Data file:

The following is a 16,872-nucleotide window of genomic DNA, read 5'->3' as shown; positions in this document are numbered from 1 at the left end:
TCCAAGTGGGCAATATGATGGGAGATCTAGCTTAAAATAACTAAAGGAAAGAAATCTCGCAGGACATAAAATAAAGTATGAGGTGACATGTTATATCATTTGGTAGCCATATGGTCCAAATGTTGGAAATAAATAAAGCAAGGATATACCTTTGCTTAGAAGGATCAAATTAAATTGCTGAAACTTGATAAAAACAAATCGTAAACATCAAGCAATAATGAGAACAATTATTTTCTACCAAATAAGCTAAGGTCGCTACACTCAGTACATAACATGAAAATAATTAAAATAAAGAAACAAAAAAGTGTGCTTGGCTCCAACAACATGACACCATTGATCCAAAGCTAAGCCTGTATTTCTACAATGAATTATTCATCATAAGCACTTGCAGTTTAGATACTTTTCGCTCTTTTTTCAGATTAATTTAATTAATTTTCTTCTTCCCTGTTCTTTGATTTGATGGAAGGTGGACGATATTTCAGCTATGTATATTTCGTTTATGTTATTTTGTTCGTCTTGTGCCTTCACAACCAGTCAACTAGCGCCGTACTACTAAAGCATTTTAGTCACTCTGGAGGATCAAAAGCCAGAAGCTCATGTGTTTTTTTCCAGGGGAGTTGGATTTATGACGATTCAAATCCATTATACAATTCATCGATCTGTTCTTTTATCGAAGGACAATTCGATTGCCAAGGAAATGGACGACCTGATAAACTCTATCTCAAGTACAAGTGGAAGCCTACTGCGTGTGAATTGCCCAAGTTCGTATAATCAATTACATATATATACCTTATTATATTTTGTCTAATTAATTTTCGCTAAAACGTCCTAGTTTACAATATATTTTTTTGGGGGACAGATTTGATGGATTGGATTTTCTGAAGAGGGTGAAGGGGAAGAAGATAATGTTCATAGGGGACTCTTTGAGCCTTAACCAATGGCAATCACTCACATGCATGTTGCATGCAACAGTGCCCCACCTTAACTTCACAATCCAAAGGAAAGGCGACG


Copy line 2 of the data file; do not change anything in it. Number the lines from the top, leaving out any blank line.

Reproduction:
TCCAAGTGGGCAATATGATGGGAGATCTAGCTTAAAATAACTAAAGGAAAGAAATCTCGCAGGACATAAAATAAAGTATGAGGTGACATGTTATATCATTTGGTAGCCATATGGTCCAAATGTTGGAAATAAATAAAGCAAGGATATACCTTTGCTTAGAAGGATCAAATTAAATTGCTGAAACTTGATAAAAACAAATCGTAAACATCAAGCAATAATGAGAACAATTATTTTCTACCAAATAAGCTAAGGTCGCTACACTCAGTACATAACATGAAAATAATTAAAATAAAGAAACAAAAAAGTGTGCTTGGCTCCAACAACATGACACCATTGATCCAAAGCTAAGCCTGTATTTCTACAATGAATTATTCATCATAAGCACTTGCAGTTTAGATACTTTTCGCTCTTTTTTCAGATTAATTTAATTAATTTTCTTCTTCCCTGTTCTTTGATTTGATGGAAGGTGGACGATATTTCAGCTATGTATATTTCGTTTATGTTATTTTGTTCGTCTTGTGCCTTCACAACCAGTCAACTAGCGCCGTACTACTAAAGCATTTTAGTCACTCTGGAGGATCAAAAGCCAGAAGCTCATGTGTTTTTTTCCAGGGGAGTTGGATTTATGACGATTCAAATCCATTATACAATTCATCGATCTGTTCTTTTATCGAAGGACAATTCGATTGCCAAGGAAATGGACGACCTGATAAACTCTATCTCAAGTACAAGTGGAAGCCTACTGCGTGTGAATTGCCCAAGTTCGTATAATCAATTACATATATATACCTTATTATATTTTGTCTAATTAATTTTCGCTAAAACGTCCTAGTTTACAATATATTTTTTTGGGGGACAGATTTGATGGATTGGATTTTCTGAAGAGGGTGAAGGGGAAGAAGATAATGTTCATAGGGGACTCTTTGAGCCTTAACCAATGGCAATCACTCACATGCATGTTGCATGCAACAGTGCCCCACCTTAACTTCACAATCCAAAGGAAAGGCGACG